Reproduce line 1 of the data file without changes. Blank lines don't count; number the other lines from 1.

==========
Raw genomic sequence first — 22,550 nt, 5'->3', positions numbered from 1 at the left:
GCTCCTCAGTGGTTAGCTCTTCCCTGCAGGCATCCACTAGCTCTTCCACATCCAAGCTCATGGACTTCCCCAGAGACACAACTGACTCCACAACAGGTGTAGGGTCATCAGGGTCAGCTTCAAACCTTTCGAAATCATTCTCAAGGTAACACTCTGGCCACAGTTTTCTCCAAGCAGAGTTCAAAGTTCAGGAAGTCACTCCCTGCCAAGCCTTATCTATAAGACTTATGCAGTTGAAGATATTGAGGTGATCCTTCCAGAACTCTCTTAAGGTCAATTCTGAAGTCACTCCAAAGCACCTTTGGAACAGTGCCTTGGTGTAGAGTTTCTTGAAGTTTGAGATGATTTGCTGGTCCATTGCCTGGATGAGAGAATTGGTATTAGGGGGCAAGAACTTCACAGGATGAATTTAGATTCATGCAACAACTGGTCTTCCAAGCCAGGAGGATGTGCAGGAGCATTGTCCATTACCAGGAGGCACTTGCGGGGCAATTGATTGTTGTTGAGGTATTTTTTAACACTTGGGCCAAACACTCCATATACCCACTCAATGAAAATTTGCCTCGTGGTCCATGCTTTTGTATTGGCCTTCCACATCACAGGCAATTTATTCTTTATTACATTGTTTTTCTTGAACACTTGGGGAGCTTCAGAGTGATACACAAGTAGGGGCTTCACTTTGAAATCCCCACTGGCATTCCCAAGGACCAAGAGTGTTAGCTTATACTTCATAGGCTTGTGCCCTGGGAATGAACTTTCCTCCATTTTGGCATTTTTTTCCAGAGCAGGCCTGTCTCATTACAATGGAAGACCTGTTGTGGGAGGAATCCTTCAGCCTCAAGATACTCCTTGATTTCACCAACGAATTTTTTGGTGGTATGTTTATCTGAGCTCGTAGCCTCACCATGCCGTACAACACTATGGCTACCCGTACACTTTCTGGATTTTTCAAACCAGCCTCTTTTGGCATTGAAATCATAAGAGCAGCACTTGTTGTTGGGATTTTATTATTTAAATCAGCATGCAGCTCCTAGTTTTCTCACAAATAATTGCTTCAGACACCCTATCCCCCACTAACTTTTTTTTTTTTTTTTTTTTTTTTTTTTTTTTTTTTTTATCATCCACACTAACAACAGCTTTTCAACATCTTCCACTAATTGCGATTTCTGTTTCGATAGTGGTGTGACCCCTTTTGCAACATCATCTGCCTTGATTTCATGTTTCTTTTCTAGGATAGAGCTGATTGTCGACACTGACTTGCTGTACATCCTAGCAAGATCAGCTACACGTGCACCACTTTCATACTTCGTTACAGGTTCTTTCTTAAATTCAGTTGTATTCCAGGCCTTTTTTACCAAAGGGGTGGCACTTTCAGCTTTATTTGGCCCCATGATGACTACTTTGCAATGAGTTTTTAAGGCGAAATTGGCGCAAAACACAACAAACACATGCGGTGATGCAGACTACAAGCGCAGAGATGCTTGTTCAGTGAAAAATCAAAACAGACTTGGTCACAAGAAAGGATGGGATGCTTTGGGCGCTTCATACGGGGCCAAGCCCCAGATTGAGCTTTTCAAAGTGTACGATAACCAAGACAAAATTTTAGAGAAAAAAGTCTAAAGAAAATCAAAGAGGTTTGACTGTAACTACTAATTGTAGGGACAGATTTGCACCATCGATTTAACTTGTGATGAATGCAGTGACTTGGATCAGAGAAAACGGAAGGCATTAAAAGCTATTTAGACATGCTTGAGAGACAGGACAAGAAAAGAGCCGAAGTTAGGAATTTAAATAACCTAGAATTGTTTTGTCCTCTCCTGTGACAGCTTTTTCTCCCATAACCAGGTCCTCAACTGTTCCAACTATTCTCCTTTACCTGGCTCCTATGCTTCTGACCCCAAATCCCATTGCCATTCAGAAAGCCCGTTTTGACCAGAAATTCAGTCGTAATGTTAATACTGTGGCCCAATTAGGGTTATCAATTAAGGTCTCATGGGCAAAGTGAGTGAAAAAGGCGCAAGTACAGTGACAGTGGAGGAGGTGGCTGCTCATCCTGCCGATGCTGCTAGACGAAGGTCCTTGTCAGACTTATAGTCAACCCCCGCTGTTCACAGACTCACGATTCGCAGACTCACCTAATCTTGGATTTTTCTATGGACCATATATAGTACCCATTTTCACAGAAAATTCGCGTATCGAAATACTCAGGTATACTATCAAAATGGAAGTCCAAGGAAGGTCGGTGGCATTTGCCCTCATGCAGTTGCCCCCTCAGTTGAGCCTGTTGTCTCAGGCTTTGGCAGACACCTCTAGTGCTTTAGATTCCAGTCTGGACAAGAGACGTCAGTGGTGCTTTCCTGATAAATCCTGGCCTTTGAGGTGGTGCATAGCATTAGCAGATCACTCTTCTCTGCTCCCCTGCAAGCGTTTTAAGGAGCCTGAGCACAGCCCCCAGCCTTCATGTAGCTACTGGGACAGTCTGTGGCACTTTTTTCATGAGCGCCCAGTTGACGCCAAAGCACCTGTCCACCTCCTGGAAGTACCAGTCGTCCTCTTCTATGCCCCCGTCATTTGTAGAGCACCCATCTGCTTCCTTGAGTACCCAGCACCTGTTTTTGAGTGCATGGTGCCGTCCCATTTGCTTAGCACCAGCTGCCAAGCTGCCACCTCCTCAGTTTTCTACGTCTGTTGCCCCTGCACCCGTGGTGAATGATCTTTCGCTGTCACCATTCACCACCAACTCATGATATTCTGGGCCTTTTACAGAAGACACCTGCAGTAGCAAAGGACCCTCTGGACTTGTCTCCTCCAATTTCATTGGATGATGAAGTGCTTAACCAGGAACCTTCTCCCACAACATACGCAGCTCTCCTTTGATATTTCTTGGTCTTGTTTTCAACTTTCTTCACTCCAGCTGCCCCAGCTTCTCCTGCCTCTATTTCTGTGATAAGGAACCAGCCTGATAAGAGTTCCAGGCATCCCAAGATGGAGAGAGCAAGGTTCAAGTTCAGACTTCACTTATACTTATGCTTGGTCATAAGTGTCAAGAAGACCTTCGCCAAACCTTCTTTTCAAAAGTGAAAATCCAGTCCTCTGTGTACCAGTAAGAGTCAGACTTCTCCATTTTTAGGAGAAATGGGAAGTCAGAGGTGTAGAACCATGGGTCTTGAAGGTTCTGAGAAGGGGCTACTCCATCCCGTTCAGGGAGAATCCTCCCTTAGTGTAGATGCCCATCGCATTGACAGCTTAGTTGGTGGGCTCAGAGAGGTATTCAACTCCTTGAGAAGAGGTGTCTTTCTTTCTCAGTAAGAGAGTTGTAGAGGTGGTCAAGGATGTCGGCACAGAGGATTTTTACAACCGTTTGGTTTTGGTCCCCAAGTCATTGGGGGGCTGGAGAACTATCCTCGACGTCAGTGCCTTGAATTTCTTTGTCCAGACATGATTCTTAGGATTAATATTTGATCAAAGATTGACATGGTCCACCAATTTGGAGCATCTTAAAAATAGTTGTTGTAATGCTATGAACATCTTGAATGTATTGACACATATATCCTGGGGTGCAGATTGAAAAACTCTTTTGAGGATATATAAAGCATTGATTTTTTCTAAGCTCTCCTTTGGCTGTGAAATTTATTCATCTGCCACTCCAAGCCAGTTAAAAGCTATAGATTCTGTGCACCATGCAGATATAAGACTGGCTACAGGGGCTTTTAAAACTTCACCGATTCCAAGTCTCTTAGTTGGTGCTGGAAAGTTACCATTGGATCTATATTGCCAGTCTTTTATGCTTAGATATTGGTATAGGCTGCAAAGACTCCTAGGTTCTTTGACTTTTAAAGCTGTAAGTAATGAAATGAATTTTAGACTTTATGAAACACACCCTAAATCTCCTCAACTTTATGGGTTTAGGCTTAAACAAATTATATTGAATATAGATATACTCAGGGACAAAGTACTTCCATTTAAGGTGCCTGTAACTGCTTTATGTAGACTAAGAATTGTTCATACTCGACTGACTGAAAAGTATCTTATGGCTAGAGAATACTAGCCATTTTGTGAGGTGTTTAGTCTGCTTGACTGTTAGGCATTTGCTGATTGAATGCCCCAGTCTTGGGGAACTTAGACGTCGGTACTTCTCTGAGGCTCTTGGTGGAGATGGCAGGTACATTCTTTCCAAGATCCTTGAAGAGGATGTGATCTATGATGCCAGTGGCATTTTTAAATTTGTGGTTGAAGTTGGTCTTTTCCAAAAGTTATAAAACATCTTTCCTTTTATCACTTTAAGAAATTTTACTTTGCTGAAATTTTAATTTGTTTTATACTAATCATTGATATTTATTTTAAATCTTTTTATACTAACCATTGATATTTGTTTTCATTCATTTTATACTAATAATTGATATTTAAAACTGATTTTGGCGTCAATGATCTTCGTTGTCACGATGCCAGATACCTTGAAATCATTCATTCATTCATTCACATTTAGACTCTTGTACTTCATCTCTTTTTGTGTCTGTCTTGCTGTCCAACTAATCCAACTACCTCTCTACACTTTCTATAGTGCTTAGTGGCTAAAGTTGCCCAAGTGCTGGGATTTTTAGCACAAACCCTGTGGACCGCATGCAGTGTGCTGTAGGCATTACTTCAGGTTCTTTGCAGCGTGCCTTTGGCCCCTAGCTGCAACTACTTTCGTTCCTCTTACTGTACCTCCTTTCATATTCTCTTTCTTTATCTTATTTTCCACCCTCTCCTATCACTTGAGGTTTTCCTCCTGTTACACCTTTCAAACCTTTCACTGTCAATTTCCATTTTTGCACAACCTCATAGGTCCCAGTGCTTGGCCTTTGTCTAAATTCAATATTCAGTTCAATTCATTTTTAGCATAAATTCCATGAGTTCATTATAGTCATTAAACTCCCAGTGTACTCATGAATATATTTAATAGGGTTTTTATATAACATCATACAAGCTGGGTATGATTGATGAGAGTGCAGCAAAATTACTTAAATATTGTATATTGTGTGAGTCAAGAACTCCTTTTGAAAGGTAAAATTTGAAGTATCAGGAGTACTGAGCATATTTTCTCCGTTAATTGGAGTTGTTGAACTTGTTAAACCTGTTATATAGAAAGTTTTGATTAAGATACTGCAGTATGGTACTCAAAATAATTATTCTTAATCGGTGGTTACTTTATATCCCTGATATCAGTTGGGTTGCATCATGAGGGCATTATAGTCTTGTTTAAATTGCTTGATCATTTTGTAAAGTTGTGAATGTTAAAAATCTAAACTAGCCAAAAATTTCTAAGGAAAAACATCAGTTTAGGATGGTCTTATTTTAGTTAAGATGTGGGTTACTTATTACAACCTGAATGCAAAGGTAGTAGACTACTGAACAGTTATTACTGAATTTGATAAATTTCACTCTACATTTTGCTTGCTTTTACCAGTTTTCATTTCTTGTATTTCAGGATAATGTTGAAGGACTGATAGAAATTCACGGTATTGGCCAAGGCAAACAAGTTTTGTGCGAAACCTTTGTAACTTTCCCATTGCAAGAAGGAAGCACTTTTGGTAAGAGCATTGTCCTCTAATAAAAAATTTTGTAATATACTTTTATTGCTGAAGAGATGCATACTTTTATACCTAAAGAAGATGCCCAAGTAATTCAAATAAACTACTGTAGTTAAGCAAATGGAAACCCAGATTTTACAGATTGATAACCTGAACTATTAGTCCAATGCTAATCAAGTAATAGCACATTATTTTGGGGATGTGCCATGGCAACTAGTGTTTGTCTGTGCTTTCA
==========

Raw genomic sequence first — 22,550 nt, 5'->3', positions numbered from 1 at the left: